Tom Toles by Tom Toles

Tom Toles

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  1. AlexanderTheGoodEnough

    AlexanderTheGoodEnough said, almost 3 years ago

    “That defeats the whole concept!”

    It certainly does. It has been shown that an unfortunately high percentage of “the 1%” are psycho/sociopaths. To such people not only is it important that they win, it’s just as important to them that you lose. And the greater the gap between the winners and the losers, the happier those folks are to the point where they are often willing to sacrifice some of their (potential) winnings if it will enhance the losses of others.

    See: the financial structure of Tea Party politics.

  2. Doughfoot

    Doughfoot said, almost 3 years ago

    Obviously, set the minimum wage too high, and all the dire consequences that “Chicken Little” predicts will come about. There is no reason, however, especially with the vast improvements in productivity in the last 50 years, for minimum wage not retain the buying power it had in 1963 by adjusting it for inflation at least enough to do that. Leaving it alone while productivity continues to rise and inflation continues is, in effect, LOWERING the minimum wage. In fact, each year that it does not stay level with buying power is effectively a reduction in the minimum wage.

    Minimum wage was at it highest in actual buying power in 1968, at least 40% higher than it is today. Raising it to $10 an hour will still leave it significantly lower in value than it was then.

    A larger number (and percentage) of people work for minimum wage now than they did 45 or 50 years ago. It is the livelihood of many adults, and even parents. Raising it would in some (perhaps many) cases raise household incomes enough so that those households would no longer qualify for foodstamps. Therefore, anyone who wishes to see the so-called welfare rolls reduced and improve the fiscal condition of the nation should support the raising, within reason, of the minimum wage.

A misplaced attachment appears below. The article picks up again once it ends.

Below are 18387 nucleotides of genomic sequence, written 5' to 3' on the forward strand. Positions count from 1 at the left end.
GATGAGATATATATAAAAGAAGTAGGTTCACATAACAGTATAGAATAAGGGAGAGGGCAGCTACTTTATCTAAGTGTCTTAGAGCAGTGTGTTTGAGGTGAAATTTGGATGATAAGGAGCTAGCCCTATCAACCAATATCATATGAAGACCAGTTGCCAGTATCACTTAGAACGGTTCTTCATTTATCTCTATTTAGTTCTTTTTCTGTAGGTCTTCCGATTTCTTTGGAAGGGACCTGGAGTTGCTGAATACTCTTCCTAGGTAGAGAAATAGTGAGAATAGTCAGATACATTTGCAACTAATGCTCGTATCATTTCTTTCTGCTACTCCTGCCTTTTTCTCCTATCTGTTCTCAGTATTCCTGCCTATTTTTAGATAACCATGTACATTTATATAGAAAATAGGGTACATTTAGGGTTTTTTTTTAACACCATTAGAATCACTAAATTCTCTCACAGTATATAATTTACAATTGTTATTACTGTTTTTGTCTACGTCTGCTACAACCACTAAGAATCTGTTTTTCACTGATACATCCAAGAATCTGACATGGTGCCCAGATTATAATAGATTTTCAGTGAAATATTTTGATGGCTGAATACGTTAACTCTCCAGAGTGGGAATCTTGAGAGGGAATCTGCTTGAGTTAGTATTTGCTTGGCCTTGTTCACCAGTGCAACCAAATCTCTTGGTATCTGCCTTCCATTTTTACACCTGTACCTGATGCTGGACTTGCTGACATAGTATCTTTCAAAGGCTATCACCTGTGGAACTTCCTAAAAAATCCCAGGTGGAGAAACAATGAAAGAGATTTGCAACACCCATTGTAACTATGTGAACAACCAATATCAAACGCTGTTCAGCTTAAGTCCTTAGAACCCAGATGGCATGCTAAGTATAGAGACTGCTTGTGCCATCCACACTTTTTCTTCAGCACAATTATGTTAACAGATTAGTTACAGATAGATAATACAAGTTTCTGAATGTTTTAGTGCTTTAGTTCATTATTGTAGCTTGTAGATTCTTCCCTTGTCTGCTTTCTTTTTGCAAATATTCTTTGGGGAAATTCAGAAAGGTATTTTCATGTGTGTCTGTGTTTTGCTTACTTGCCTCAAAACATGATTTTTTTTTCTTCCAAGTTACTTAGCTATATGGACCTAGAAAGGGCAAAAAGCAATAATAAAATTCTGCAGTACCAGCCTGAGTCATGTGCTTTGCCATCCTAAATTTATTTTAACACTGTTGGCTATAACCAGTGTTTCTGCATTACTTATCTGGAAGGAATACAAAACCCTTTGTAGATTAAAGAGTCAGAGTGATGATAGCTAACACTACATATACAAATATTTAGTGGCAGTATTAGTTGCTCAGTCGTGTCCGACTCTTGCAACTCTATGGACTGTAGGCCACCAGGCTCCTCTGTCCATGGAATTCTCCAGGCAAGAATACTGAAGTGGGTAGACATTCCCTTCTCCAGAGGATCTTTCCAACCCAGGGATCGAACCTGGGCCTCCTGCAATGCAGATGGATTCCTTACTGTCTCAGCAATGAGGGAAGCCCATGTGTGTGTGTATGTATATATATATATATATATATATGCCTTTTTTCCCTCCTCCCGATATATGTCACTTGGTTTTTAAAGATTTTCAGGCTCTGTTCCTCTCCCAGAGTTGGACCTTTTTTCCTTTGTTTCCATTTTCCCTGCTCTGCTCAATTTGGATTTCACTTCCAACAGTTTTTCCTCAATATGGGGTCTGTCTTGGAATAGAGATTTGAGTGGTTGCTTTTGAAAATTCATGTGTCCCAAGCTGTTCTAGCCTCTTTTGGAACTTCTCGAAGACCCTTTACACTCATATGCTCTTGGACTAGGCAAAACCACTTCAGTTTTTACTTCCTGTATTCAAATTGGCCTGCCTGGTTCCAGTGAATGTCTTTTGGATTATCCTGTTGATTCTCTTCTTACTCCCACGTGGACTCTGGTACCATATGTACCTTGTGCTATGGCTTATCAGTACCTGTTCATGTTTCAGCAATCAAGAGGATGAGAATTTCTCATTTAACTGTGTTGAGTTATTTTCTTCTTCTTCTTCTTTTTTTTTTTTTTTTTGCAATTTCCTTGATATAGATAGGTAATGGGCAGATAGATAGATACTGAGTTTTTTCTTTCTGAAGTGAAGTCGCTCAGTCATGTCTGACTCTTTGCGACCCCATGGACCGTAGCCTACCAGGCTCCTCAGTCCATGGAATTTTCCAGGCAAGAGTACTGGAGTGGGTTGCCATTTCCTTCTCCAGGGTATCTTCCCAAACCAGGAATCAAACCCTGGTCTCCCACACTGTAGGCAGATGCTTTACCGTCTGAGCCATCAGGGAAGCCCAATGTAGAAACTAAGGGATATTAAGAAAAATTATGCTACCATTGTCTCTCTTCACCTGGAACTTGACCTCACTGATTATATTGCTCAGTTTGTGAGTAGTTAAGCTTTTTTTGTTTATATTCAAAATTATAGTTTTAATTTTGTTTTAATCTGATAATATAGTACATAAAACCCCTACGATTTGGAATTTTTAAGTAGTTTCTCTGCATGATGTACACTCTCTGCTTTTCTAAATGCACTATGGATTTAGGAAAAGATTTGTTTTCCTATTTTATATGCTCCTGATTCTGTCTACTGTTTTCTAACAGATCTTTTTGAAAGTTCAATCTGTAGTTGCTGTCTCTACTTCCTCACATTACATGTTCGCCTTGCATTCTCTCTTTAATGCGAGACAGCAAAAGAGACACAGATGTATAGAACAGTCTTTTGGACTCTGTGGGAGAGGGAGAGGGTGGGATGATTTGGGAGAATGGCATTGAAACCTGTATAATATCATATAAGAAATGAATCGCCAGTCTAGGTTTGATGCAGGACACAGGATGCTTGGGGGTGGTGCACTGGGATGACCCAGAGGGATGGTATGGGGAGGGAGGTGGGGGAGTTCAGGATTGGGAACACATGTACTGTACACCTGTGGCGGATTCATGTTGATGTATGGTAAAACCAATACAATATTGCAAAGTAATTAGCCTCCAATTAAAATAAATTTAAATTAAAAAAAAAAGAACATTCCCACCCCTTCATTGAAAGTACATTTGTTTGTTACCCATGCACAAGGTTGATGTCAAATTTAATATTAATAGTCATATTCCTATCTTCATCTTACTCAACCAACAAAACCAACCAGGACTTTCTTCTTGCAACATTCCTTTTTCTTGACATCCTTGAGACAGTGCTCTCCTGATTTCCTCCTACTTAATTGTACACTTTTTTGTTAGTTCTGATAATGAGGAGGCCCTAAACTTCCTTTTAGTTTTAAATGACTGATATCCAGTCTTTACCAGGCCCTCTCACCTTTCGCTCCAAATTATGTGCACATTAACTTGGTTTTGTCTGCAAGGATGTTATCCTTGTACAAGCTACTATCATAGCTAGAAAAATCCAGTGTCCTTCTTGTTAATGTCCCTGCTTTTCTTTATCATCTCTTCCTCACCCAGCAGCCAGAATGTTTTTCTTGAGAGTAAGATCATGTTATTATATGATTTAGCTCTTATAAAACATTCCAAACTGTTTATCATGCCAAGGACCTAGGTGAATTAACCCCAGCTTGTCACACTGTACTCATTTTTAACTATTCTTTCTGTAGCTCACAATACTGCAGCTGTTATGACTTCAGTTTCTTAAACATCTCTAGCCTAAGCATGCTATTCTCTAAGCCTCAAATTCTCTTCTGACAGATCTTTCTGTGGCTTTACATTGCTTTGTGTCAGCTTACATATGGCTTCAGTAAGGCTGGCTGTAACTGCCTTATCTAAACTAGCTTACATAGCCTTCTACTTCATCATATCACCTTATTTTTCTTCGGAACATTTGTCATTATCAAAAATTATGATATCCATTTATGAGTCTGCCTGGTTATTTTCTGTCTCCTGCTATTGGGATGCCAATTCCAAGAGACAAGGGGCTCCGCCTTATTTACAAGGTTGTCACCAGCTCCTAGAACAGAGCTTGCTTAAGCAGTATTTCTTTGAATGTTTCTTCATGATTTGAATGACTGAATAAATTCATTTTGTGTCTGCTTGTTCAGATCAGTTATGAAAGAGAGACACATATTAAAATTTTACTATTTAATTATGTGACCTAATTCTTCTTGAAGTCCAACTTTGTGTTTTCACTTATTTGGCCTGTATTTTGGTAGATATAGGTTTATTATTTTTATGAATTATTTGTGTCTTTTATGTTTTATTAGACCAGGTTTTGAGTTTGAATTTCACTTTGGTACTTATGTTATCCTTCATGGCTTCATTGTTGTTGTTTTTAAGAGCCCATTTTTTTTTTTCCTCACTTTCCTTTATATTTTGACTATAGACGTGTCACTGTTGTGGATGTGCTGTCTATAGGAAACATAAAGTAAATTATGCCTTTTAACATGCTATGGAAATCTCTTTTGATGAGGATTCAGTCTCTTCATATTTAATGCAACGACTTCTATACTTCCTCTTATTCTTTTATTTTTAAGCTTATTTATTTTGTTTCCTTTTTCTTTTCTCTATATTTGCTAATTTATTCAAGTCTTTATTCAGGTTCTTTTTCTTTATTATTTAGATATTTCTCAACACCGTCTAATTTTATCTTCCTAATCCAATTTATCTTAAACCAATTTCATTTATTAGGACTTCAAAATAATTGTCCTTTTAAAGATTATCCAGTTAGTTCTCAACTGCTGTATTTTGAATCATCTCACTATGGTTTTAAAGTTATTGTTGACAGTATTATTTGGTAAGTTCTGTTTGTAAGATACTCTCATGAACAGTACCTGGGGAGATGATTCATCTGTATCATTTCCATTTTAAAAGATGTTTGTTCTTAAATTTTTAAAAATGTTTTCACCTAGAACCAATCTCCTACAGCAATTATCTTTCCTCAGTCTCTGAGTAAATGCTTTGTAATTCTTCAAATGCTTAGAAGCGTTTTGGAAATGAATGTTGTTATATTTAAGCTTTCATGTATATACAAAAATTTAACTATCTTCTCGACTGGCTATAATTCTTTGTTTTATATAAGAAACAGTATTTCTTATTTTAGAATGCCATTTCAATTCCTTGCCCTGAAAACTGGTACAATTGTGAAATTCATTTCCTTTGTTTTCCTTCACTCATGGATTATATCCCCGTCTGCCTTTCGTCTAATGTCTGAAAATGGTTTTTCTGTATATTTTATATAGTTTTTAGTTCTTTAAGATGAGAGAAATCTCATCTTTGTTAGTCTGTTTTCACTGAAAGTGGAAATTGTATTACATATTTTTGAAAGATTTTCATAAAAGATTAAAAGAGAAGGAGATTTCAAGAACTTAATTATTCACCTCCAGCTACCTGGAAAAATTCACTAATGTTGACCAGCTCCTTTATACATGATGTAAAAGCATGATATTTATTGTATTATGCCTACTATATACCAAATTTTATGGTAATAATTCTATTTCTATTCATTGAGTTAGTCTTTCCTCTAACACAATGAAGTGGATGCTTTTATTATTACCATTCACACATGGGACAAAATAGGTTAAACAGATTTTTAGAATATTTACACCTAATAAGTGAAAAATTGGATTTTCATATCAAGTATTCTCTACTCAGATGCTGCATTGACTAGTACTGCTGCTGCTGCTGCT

It is possible that some few businesses will employ fewer minimum-wage employees if they have to pay them $10 an hour instead of $7.25; it is possible the price of a Big Mac will have to go up. (The price of most goods would not be much affected.) But you know what? Abolishing slavery put a lot of slaves out of work, and probably increased the cost of raising cotton. That doesn’t mean it was the wrong thing to do.

    If you own the only operating well during a drought, and people are desperate enough to pay out their life savings to get enough water to live, that does not mean your are justified in charging a hundred dollars a pint. If you are the only person in hard times that a desperate person can find who will employ him, that does not mean you are justified in paying him a pittance. Minimum wage laws serve a good purpose; and while raising the minimum too high or too quickly can have unintended and bad consequences, a rise of $1 an hour each year for the next three or four years would be neither unjust nor destructive. And the purchasing power of that minimum wage would still be lower than it was 40 years ago.

  3. Doughfoot

    Doughfoot said, almost 3 years ago